Head Gasket Repair And Solutions

One of the most overlooked car components in at-home repair is the head gasket. This little thing, typically made of steel or copper, can be the difference between a machine that runs like a dream and one that can cause you to lose sleep at night.

In this article, we’ll look at some common problems associated with the gasket and how you can solve them at home to avoid major damage to your engine block and the costly repairs that ensue.

Common Problems

The head gasket maintains pressure inside the combustion chamber, meaning that, if the gasket does not do its job, your car is going to have a hard time getting started. On top of that, the gasket allows for motor oil and coolant to travel to their necessary locations while avoiding each other. If you have these fluids mixing together, you have a mess that’s going to take a lot more than a roll of shop towels to clean up.

Gaskets can blow or become damaged when the engine temperature gets too high. If possible, avoid aluminum in your gaskets as the metal is more susceptible to rapid expansion at high temperatures. Stick to steel and copper, though some vehicles use composites (another weaker option) or asbestos (not something you want around you).

But how did the temperature get so high in the first place? Typically, you’re looking at a coolant leak. Often that leak occurs when the seal on the gasket becomes compromised, so if you’re running hot, check your coolant levels first, then make sure the seal is good.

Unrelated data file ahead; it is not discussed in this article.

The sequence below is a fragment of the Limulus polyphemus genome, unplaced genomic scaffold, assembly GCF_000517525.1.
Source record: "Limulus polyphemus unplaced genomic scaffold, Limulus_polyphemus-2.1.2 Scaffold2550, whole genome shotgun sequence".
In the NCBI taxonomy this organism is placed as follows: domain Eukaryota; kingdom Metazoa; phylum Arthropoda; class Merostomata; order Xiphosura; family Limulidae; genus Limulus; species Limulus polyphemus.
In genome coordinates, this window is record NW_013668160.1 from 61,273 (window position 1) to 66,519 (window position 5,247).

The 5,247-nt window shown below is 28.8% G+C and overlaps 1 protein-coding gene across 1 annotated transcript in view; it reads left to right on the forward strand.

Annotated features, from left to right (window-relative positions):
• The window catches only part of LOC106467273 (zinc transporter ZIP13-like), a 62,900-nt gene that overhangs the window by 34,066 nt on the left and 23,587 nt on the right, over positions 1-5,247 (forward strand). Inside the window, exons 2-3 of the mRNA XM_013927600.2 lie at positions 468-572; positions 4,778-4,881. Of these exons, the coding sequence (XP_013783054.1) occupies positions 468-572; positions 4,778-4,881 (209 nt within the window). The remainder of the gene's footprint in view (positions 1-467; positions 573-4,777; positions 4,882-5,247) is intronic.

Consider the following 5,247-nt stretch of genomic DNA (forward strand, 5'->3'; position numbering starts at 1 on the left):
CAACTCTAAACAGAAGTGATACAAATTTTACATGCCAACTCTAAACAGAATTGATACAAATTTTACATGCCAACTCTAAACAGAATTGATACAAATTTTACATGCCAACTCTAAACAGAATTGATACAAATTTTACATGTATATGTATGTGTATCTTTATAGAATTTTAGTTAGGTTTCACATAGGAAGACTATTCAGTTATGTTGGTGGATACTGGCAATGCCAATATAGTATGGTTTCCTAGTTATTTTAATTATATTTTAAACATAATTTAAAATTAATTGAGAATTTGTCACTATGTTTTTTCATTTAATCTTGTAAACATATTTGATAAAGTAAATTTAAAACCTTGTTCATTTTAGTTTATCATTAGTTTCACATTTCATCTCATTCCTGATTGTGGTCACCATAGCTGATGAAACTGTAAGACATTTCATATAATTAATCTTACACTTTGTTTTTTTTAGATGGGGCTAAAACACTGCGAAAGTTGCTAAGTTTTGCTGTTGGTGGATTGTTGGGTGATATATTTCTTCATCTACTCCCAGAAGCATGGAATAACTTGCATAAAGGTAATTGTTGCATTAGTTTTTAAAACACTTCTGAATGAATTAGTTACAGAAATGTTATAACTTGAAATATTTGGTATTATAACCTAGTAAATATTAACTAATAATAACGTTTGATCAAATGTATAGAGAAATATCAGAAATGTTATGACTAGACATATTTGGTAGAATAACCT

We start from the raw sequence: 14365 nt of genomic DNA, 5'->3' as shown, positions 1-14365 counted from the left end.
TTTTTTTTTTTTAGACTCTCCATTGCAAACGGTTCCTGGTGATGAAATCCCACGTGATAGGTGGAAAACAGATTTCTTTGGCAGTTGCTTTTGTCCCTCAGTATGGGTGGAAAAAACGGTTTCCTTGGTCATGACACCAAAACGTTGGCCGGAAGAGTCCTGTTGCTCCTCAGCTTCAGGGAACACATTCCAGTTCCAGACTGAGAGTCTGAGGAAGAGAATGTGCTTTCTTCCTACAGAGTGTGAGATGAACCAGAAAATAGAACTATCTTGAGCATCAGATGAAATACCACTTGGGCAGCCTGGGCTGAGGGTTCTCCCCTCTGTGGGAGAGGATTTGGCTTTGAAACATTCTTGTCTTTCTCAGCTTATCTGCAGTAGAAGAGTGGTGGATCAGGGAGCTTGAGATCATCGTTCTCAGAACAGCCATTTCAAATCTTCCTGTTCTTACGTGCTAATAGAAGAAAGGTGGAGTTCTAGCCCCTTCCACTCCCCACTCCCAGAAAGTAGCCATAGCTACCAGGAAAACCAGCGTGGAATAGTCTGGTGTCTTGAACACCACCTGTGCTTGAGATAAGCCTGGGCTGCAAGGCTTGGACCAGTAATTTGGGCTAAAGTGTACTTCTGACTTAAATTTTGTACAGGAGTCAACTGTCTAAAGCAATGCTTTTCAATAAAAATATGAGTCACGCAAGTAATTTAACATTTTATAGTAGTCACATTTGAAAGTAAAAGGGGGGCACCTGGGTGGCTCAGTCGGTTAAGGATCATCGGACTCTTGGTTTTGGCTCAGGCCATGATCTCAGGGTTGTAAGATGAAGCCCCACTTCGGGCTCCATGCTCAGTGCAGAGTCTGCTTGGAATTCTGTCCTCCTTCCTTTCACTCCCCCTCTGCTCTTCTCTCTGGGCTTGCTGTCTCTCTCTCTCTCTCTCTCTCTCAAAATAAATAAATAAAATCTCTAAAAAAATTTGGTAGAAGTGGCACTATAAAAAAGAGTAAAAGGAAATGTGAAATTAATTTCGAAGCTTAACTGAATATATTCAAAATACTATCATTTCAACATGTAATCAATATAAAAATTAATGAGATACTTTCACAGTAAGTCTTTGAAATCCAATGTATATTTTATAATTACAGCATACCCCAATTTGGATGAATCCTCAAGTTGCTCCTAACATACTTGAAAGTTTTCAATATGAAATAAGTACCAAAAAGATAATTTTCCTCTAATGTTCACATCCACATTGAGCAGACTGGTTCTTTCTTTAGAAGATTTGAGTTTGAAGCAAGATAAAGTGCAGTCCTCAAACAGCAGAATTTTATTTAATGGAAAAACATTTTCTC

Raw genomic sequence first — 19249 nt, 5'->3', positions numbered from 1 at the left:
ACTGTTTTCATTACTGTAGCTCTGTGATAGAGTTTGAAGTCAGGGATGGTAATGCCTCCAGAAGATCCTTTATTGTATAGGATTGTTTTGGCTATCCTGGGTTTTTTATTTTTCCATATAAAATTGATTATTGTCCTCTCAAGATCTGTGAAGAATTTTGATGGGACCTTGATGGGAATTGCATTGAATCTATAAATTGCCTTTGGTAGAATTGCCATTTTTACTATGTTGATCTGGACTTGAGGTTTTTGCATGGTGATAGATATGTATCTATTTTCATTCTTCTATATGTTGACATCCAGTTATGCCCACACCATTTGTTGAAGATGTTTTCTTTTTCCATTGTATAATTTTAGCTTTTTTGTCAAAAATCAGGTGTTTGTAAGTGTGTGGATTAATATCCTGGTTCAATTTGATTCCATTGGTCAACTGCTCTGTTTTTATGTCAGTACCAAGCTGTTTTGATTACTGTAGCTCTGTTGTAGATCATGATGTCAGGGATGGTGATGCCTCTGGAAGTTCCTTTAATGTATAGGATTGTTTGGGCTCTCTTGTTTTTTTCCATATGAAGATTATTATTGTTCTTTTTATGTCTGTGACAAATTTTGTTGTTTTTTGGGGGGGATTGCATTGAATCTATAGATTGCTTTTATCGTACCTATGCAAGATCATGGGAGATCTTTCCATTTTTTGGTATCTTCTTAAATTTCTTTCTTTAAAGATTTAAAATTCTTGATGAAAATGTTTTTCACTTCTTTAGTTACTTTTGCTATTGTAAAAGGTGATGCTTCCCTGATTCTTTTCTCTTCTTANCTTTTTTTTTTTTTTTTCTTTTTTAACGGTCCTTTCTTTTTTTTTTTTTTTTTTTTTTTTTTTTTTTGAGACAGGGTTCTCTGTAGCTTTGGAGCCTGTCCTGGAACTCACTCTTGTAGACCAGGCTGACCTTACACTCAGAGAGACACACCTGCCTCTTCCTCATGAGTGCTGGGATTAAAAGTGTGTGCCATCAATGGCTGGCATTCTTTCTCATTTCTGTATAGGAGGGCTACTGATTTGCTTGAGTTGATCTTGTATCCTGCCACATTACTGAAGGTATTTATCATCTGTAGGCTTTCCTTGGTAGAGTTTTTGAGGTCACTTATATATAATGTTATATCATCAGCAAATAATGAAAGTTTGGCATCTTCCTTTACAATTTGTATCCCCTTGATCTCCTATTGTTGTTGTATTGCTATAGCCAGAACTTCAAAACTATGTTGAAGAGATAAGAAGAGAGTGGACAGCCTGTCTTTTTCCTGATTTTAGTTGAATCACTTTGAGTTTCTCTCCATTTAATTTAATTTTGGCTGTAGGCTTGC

Things to look out for that could be the mark of a gasket issue include: white or light smoke coming out of your exhaust pipe, high temperatures that persist, a coolant warning on the dash, and a vehicle that stutters and jolts instead of running smoothly.


If your gaskets regularly have issues, see if you’re working with a subpar material. If so, replace it with something stronger. There are plenty of good, affordable, long-lasting options that will keep you on the road longer.

If your seal is bad, there are some products on the market that can fix that without you having to spend money on repairs at the shop. One highly regarded product is Blue Devil Head Gasket Sealer from the Blue Devil family of products. For big leaks or big engines, you can get their original sealer which requires a full coolant flush. But if you’re driving in a 6-cylinder, they have the 16 oz. Pour-N-Go option which is equally effective at sealing your leak and only requires you to pour it into the coolant tank and let the car run.

If you have waited too long and the gasket has already blown, you may be looking at some extensive repairs to the engine block. This means finding a good handyman, not reading an article. Do your research and find someone who can not only clear up your problem but get you set up for the future with some preventative repairs.